13 Jan Lunar New Year Food Matching Guide
Lunar New Year Food Matching Guide
Post on 13 JAN, 2023
The Lunar New Year is a traditional and grand festival in the Chinese community. During the New Year period (the festive atmosphere usually lasts for two weeks), many different delicious New Year foods will appear in the market. Some of these are seasonal items that are only available during New Years. Some may be available all year round, and one often doesn’t have the desire to eat on ordinary days but when the Lunar New Year comes one will suddenly feel that they are must-eat.
The Lunar New Year is also an important festival for the wine industry. Just like Christmas, there is usually a satisfying increase in wine sales and consumption around the Lunar New Year. Nowadays, it is not uncommon for people to drink wines when having family reunion dinners or New Year’s meals, or visiting relatives and friends for New Year’s greetings. Wine, especially red wine, is also a popular choice for gifting, not only because of its relative health benefits, but also because red, the color of the Lunar New Year, has connotations of “auspiciousness” and “best wishes”. Therefore, red wine is very popular during Lunar New Year, whether as a gift or for personal use.
How to pair up Lunar New Year food with wine?
It has been emphasized in the previous article that food and wine are inseparable. So how to pair up Lunar New Year food with wine? The festive food and dishes are all in Chinese style, which is not as easy to pair with wine as Western food. But it is not entirely impossible to pair it with wine.
There are many kinds of dishes for the Lunar New Year with a variety of ingredients, sauces and cooking methods. It is difficult to pair all dishes with just one wine. The safe choice is champagne, which can be served (barely) alone for the whole meal. If a red wine is expected, then it is Pinot Noir which is relatively easier to pair with Chinese dishes, especially poultry such as chicken, duck, and goose. The staple food and sauces for the Lunar New Year are usually rich and heavy (except for steamed seafood) – oyster sauce, abalone sauce, poon choi, preserved meat, etc., can be paired with rich and full-bodied red wines such as Bordeaux or California Cabernet Sauvignon . White radish cake is not easy for wine pairing — perhaps Beaujolais made from Gamay grapes? Wine from the ten “Cru Beaujolais” villages would be even better. The brown, sticky, sweet rice cakes should go well with Port wine (ruby or tawny). White wines with higher acidity such as Riesling or Sauvignon Blanc can be paired with fried foods such as sesame ball and crispy pastry dumpling — as mentioned before, acidity can remove the greasy feeling in the mouth.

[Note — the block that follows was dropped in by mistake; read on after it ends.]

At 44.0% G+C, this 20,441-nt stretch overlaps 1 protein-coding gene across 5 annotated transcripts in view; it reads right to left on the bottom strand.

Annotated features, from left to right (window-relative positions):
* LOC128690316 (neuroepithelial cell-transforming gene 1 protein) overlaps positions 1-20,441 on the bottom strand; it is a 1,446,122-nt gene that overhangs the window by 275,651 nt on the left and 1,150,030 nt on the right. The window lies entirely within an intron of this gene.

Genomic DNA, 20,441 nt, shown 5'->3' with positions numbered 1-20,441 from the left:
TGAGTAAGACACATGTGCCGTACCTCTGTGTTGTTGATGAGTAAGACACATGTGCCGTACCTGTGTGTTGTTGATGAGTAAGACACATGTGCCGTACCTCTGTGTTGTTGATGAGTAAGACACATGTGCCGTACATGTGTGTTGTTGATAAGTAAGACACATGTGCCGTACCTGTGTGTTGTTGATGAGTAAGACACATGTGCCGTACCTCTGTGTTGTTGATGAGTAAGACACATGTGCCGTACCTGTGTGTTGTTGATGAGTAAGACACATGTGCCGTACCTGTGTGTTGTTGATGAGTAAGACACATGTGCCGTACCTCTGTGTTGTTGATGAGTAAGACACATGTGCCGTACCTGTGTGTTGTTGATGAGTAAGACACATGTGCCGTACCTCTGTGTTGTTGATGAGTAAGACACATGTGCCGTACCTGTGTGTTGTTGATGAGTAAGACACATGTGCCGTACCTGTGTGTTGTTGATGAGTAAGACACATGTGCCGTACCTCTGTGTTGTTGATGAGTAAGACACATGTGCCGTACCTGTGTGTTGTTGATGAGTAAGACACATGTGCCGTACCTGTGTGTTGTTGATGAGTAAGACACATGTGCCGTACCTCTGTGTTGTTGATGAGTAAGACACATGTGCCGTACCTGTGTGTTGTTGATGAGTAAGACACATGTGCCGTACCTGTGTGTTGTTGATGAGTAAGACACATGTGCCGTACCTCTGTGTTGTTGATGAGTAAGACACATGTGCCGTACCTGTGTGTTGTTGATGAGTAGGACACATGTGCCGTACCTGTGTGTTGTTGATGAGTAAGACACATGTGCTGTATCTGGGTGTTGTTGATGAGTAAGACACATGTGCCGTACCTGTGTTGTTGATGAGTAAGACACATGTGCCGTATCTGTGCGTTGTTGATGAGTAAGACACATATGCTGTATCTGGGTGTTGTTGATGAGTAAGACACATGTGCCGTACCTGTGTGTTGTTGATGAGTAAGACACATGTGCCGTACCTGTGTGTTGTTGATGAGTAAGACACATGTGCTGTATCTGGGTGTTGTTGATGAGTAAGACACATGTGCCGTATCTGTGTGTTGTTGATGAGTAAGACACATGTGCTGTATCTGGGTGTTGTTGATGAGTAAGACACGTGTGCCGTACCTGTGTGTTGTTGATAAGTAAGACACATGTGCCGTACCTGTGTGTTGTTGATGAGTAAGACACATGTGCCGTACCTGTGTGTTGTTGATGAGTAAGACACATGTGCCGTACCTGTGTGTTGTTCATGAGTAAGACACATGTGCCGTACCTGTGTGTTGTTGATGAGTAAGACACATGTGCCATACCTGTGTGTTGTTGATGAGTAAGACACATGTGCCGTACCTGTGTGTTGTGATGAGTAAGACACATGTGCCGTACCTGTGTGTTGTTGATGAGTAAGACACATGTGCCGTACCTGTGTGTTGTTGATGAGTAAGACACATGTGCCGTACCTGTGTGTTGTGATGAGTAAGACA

Ruby red color with purple highlights. Ethereal, persistent with violet, rose, fresh fruits and spicy hints on the nose. A dry, harmonious, velvety, full-bodied wine, austere and generous wine.
The 2018 Othello is open and opulent with silky tannins. Expect intense aromatic black fruits and subtle chocolate and sweet spice notes on the finish.
White peach, flowers, orange and yellow citrus open the nose. On the palate, the wine is fresh, juicy and ends with a creamy, sweet, yellow citrus rind note.
Elegance dedicated by white peach and a very faint hint of papaya. The subtle acidity keeps this fruity sweet Riesling refreshing and makes it a great companion for cuisine that is well seasoned with spices.